Commentary about high-powered female professionals is often dichotomous. Praise for their empowering mantras couples with eye rolls at their advantages and wealth. Applause for their efforts to break the mold meets with cries of privilege being the reason they're able to do so. This isn't a column to continue that dialogue; this is a chance to highlight their achievement while also drawing some lessons from their career that can be applied universally to anyone's professional path.
Upon becoming Google's 20th hire in 1999, Marissa Mayer also became the company's first female engineer. During her stint with the corporation she has had influence over the look and function of some of its best-known products, such as Google Maps, Google Earth and the Google Doodle. But Mayer probably made the most headlines of her career during last summer when she joined Yahoo and became that company's youngest CEO at age 37. Even more fodder: Mayer was pregnant at the time and announced her intention to return to work shortly after giving birth.
Career Lesson: Go against the grain. You probably already knew of the brouhaha regarding Mayer's abbreviated maternity leave or her edict to winnow telework privileges for Yahoo staff. What you might not know is in the nine months since Mayer was tapped as CEO, president and director, Yahoo has introduced a new email application for the iPad and Android tablets, as well as a new weather app for the iPhone.
[See: The 25 Best Jobs of 2013.]
The illustrious résumé of Meg Whitman, president and CEO of computer company Hewlett-Packard, includes time served as an executive with The Walt Disney Company, DreamWorks, Procter & Gamble and Hasbro. Prior to coming on board at Hewlett-Packard in 2011, Whitman was the CEO at eBay. She also ran in the California gubernatorial race of 2010, losing to Edmund "Jerry" Brown, Jr.
Career Lesson: Don't shy away from challenges. Whitman inherited a wounded company when she became CEO in 2011. The New York Times Bits blog notes, "H.P. is one of the world's biggest technology companies in terms of sales, but for years it has been marked with financial losses, bungled acquisitions and turbulence in the executive ranks and boardroom." Yet Whitman has promised the company will be in the black by 2014 as a result of expanding Hewlett-Packard's platform to include cloud computing and big data.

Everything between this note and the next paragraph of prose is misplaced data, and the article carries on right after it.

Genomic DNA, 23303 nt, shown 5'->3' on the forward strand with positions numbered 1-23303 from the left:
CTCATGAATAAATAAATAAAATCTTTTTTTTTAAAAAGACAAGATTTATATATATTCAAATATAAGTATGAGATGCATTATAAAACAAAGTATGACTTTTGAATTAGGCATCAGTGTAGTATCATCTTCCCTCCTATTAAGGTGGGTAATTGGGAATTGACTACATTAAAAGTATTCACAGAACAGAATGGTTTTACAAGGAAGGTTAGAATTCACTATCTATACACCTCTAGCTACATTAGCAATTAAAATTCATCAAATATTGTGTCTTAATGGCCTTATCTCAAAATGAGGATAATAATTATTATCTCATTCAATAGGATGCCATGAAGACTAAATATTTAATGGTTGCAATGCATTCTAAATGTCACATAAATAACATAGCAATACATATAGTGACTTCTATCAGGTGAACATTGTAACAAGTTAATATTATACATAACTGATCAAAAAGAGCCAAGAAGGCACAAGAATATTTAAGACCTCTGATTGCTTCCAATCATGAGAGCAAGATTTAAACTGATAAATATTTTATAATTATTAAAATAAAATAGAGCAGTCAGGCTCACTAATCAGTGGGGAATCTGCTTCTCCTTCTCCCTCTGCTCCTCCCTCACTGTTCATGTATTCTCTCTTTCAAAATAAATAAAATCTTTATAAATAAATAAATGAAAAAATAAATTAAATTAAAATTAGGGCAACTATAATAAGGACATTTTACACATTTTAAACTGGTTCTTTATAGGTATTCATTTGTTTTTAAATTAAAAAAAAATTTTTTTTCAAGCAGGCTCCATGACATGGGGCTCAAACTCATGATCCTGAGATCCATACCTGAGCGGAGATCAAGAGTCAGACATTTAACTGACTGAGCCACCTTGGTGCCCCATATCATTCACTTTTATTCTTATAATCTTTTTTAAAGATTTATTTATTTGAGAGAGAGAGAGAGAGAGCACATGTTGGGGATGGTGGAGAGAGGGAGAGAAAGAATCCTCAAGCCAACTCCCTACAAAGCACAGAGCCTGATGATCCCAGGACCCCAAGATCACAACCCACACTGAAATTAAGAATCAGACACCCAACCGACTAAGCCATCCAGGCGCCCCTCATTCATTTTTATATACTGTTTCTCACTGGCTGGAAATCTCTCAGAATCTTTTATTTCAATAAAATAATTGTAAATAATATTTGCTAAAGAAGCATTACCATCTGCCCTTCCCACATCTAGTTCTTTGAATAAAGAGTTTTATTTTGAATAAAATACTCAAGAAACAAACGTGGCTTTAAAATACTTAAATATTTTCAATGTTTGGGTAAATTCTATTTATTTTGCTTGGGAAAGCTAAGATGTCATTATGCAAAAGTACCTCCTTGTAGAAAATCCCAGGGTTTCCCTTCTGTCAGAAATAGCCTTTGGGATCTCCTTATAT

Company: Campbell Soup Co.
Ambition and excellence runs in Denise Morrison's family. She's the oldest of four girls, all of whom hold or have held executive positions. In Morrison's case, she became the first female CEO of the Campbell Soup Co. She began working there in 2003 as president of global sales and chief customer officer, and she's held other positions in the food industry, including leadership roles with Kraft Foods, Nabisco and Nestle.
Career Lesson: Embrace change. Morrison has only been the CEO at Campbell Soup since 2011, but she has already left her mark by introducing Campbell's Go soup line designed to entice the millennials' foodie palates. The new soups range from Golden Lentil with madras curry to Creamy Red Pepper with smoked gouda.
Company: Sam's Club
Rosalind Brewer is the first woman and first African-American to ascend to the position of CEO with a Wal-Mart business unit. Before taking the lead at Sam's Club in 2012, Brewer was a scientist in Nonwoven Technology and Product Development at the personal care consumer product company Kimberly-Clark Corp.
Career Lesson: Don't shortchange your potential. Brewer eschews a stereotypical CEO pedigree; instead of graduating with a business degree, she studied chemistry at Spelman College.
PepsiCo's 22-brand multinational reach extends beyond soda to Gatorade, Lay's potato chips, Quaker Oats and Tropicana juice. Indra Nooyi has been CEO since 2006, and she assumed a chairman role a year later. During her tenure, Nooyi has become known for buoying company earnings and repositioning the brand's association with sugar-laden refreshments to healthier products such as Sabra hummus and Naked Juice.